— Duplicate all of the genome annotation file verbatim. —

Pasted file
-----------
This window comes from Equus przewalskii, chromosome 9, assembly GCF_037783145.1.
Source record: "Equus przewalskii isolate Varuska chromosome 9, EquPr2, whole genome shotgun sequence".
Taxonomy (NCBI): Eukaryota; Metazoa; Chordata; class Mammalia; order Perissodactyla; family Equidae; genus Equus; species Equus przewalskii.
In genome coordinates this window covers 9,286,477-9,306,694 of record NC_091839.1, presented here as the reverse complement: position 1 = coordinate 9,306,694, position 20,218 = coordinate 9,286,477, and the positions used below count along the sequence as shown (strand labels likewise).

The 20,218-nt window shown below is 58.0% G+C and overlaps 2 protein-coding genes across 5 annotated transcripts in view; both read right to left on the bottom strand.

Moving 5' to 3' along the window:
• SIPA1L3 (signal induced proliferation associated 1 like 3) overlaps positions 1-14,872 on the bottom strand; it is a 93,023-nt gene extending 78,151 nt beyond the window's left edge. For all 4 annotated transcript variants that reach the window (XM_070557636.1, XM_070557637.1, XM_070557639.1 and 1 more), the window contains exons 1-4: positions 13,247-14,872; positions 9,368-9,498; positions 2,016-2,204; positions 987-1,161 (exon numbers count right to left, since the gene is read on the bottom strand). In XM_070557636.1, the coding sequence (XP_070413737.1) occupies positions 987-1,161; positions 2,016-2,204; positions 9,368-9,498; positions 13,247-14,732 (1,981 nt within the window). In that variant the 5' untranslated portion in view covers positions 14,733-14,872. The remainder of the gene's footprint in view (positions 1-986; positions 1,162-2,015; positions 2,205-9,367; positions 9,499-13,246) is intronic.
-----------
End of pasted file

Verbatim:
This window comes from Equus przewalskii, chromosome 9, assembly GCF_037783145.1.
Source record: "Equus przewalskii isolate Varuska chromosome 9, EquPr2, whole genome shotgun sequence".
Taxonomy (NCBI): Eukaryota; Metazoa; Chordata; class Mammalia; order Perissodactyla; family Equidae; genus Equus; species Equus przewalskii.
In genome coordinates this window covers 9,286,477-9,306,694 of record NC_091839.1, presented here as the reverse complement: position 1 = coordinate 9,306,694, position 20,218 = coordinate 9,286,477, and the positions used below count along the sequence as shown (strand labels likewise).

The 20,218-nt window shown below is 58.0% G+C and overlaps 2 protein-coding genes across 5 annotated transcripts in view; both read right to left on the bottom strand.

Moving 5' to 3' along the window:
• SIPA1L3 (signal induced proliferation associated 1 like 3) overlaps positions 1-14,872 on the bottom strand; it is a 93,023-nt gene extending 78,151 nt beyond the window's left edge. For all 4 annotated transcript variants that reach the window (XM_070557636.1, XM_070557637.1, XM_070557639.1 and 1 more), the window contains exons 1-4: positions 13,247-14,872; positions 9,368-9,498; positions 2,016-2,204; positions 987-1,161 (exon numbers count right to left, since the gene is read on the bottom strand). In XM_070557636.1, the coding sequence (XP_070413737.1) occupies positions 987-1,161; positions 2,016-2,204; positions 9,368-9,498; positions 13,247-14,732 (1,981 nt within the window). In that variant the 5' untranslated portion in view covers positions 14,733-14,872. The remainder of the gene's footprint in view (positions 1-986; positions 1,162-2,015; positions 2,205-9,367; positions 9,499-13,246) is intronic.